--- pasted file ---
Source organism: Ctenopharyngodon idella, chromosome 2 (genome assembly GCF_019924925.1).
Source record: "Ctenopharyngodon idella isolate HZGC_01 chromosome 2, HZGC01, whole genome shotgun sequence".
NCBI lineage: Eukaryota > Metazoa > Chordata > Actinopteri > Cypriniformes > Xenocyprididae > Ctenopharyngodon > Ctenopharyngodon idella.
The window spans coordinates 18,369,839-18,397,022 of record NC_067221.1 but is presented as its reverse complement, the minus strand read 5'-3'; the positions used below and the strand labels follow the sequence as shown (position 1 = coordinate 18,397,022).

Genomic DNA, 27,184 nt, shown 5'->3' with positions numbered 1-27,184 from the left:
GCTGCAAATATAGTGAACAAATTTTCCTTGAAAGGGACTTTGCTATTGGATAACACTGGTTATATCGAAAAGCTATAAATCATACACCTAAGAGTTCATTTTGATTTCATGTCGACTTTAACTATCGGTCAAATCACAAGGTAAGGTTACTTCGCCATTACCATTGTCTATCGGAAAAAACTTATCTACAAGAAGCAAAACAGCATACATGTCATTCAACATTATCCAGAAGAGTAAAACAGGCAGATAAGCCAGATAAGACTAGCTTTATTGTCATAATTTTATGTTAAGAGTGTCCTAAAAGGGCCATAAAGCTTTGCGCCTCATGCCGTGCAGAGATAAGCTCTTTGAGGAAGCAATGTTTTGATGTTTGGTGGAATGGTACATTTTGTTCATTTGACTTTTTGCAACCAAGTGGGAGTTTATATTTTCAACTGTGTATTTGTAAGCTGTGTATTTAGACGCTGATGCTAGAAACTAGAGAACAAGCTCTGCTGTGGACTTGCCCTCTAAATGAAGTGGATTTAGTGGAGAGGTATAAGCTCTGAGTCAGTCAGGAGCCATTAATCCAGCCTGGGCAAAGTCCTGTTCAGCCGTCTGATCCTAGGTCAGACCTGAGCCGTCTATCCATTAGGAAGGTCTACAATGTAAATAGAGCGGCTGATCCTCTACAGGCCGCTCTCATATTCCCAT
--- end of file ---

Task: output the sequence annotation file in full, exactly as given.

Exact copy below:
Source organism: Ctenopharyngodon idella, chromosome 2 (genome assembly GCF_019924925.1).
Source record: "Ctenopharyngodon idella isolate HZGC_01 chromosome 2, HZGC01, whole genome shotgun sequence".
NCBI lineage: Eukaryota > Metazoa > Chordata > Actinopteri > Cypriniformes > Xenocyprididae > Ctenopharyngodon > Ctenopharyngodon idella.
The window spans coordinates 18,369,839-18,397,022 of record NC_067221.1 but is presented as its reverse complement, the minus strand read 5'-3'; the positions used below and the strand labels follow the sequence as shown (position 1 = coordinate 18,397,022).

Genomic DNA, 27,184 nt, shown 5'->3' with positions numbered 1-27,184 from the left:
GCTGCAAATATAGTGAACAAATTTTCCTTGAAAGGGACTTTGCTATTGGATAACACTGGTTATATCGAAAAGCTATAAATCATACACCTAAGAGTTCATTTTGATTTCATGTCGACTTTAACTATCGGTCAAATCACAAGGTAAGGTTACTTCGCCATTACCATTGTCTATCGGAAAAAACTTATCTACAAGAAGCAAAACAGCATACATGTCATTCAACATTATCCAGAAGAGTAAAACAGGCAGATAAGCCAGATAAGACTAGCTTTATTGTCATAATTTTATGTTAAGAGTGTCCTAAAAGGGCCATAAAGCTTTGCGCCTCATGCCGTGCAGAGATAAGCTCTTTGAGGAAGCAATGTTTTGATGTTTGGTGGAATGGTACATTTTGTTCATTTGACTTTTTGCAACCAAGTGGGAGTTTATATTTTCAACTGTGTATTTGTAAGCTGTGTATTTAGACGCTGATGCTAGAAACTAGAGAACAAGCTCTGCTGTGGACTTGCCCTCTAAATGAAGTGGATTTAGTGGAGAGGTATAAGCTCTGAGTCAGTCAGGAGCCATTAATCCAGCCTGGGCAAAGTCCTGTTCAGCCGTCTGATCCTAGGTCAGACCTGAGCCGTCTATCCATTAGGAAGGTCTACAATGTAAATAGAGCGGCTGATCCTCTACAGGCCGCTCTCATATTCCCAT